Exhibit short film


Directed by Pınar Öğün

Written by Meltem Arikan

Starring Pinar Ogun, Julia Farrington, Mark Vernon Thomas, Melin Edomwonyi

Short Film Review by Rachel Pullen


Now for all you men out there who are reading this I’m sure you are aware of the standards that are put on women by the media, by social standards, and by men, to look and appear a certain way in order to be accepted. And as for all you women reading this I’m sure you are part of that social oppression even if you try not to be, but have you ever wondered what it would be like to be the one judging? To be the one pulling apart the male ego by studying his appearance alone?

Short film Exhibit opens with 2 women entering an artistic instillation of a variety of nude middle aged men in masks, kind of like the freaky ones that were used in Eyes Wide Shut, holding up frames to their faces.

The women take their time studying the men’s bodies, interrogating them about what they can offer them, until they come to realise that the men are working very hard to avoid being chosen...

Exhibit feels like a stage production and in fact it was written to be just that, with a black background and simple lighting on the two women and the men they investigate, there is little more going on in this production visually.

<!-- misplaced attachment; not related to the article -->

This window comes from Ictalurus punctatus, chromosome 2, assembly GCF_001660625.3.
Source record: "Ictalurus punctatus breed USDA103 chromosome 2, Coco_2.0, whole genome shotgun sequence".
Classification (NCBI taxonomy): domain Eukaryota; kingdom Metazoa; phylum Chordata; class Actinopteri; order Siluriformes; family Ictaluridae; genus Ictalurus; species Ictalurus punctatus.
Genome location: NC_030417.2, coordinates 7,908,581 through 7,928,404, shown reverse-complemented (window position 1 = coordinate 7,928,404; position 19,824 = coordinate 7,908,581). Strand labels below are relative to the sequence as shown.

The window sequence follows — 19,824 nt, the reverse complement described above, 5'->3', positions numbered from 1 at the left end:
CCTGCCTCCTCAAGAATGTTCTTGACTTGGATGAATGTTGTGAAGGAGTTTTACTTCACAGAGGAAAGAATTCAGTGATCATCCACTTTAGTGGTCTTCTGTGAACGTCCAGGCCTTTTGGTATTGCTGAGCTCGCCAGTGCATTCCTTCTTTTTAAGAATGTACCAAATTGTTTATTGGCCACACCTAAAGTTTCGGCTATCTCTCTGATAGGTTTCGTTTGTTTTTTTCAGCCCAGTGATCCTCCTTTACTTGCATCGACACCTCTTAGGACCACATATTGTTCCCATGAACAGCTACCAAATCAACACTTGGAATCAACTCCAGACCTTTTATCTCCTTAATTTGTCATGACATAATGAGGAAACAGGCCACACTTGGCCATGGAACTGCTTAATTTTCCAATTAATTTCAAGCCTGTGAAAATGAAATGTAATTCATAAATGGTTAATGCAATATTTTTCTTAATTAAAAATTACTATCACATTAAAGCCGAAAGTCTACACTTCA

But Exhibit does not require flashy camera angles and effects, it’s strong and deeply engaging script is captivating from the get go, with obvious reflections of the standards for women in society and how they are judged mainly on their appearance, the piece also tackles how women perceive men, how they are often guilty of choosing a man on what he can offer her in terms of security and for filling personal needs rather than his kindness or a personal connection.

Now these opinions expressed by the characters is something I could pull apart in this film review and spill my theories on to paper, but like going to an art exhibition, it is something for the viewer to decipher, I believe there are many different paths the audience could take when making their minds up about the message that director Pınar Öğün is trying to present.

Each actor is confident within their role, displaying a wide range of emotions, each male that is on display seems to express certain characteristics of what the women are looking for, each displaying their individuality well in such a short period successfully.

Exhibit is just that, it’s an exhibition of the perception of genders, an exhibition of patriarchy within the modern society, a study of no matter how much power the women have they are still part of the system that is governed by men; they will never truly be on the other side of the frame.

Öğün takes a refreshing approach to this sensitive subject and personally I enjoyed the subject of gender segregation and the issues that face women in this modern age without feeling too over whelmed by the sometimes more biased based films that tackle this matter.

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